This post is part of a blogging series by marketing students at the Presidio Graduate School’s MBA program. You can follow along here.
By Bryan J. Mascioli
You’ve heard about the patches of plastic pollution littering our oceans. Perhaps you’ve even considered an eco-trip to go see them for your next vacation! Joking aside, plastic pollution is a major problem. Even worse, the fact that there are patches of floating plastic in the oceans that are several times the size of Texas really sucks, literally; yes, I mean literally, like a vacuum. In June of 2010, Electrolux, the home appliance maker, launched a new campaign called “Vac from the Sea” that aims to raise “awareness about the immediate need for the world to take better care of plastics and support the heroes that do.” Imagine trolling the seas for plastic to recycle into vacuum cleaners and you have the concept for the initiative launched by Electrolux.
One point to highlight in this initiative is that Electrolux is tackling an egregious problem and doing so in a way that markets its business. Is this exploiting a problem for self-serving interests? One could argue this point. However, I consider Electrolux a great example of the synergies that lie between business and sustainability. What’s more is that Electrolux is not just talking about doing something green and rebranding itself. The company actually has sailing vessels out there on the ocean conducting research and collecting plastic. From this it has created a limited line of five vacuum cleaners, representing the five oceans, and each with a design made up of plastic from its respective ocean.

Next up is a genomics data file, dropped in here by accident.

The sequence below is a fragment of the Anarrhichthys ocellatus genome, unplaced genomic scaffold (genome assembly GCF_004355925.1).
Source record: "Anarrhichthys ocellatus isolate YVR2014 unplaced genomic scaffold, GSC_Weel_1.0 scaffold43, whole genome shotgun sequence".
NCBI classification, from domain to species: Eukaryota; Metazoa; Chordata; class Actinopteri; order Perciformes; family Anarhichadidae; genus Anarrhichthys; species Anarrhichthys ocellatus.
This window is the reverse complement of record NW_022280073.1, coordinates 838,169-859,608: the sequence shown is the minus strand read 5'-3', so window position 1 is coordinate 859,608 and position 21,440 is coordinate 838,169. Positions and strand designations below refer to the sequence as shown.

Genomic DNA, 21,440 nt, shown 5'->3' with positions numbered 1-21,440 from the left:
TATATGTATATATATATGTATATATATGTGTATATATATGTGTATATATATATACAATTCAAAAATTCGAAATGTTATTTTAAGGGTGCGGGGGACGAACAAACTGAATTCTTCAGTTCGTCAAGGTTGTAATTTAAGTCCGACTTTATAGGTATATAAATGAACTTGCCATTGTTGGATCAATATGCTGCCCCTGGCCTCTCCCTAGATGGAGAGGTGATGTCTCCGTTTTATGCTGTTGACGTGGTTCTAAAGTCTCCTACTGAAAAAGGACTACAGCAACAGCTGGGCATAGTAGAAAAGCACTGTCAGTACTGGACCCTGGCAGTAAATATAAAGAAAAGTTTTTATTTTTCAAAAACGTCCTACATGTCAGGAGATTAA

This is a great lesson for all you marketers out there looking to greenify your marketing and brand; be authentic. There is no better counter-example of this than BP. Consumers are becoming increasingly sensitive to green washing and if your green marketing plan includes the use of social media tools like Facebook and Twitter, you better be authentic or you’ll hear about it, a thousand retweets at a time.
Still, at the heart of Electrolux’s great green marketing campaign is a real problem. Plastic has become synonymous with the throw-away culture that we’ve molded into. However, it’s not the throwing away that’s the issue. It’s the fact that an item with toxic properties made from petroleum that lasts indefinitely is what we use to make our throw away stuff.
So, now for the fun interactive part of what you can do; short of buying a new vacuum (vacuum cleaners will not actually be sold)! Electrolux has partnered with the heroes who are already out there doing the work to protect the oceans. Take a moment to visit their “What You Can Do” site for links to these incredible organizations. While you’re there also check out the blog from the field, or more appropriately, the ocean.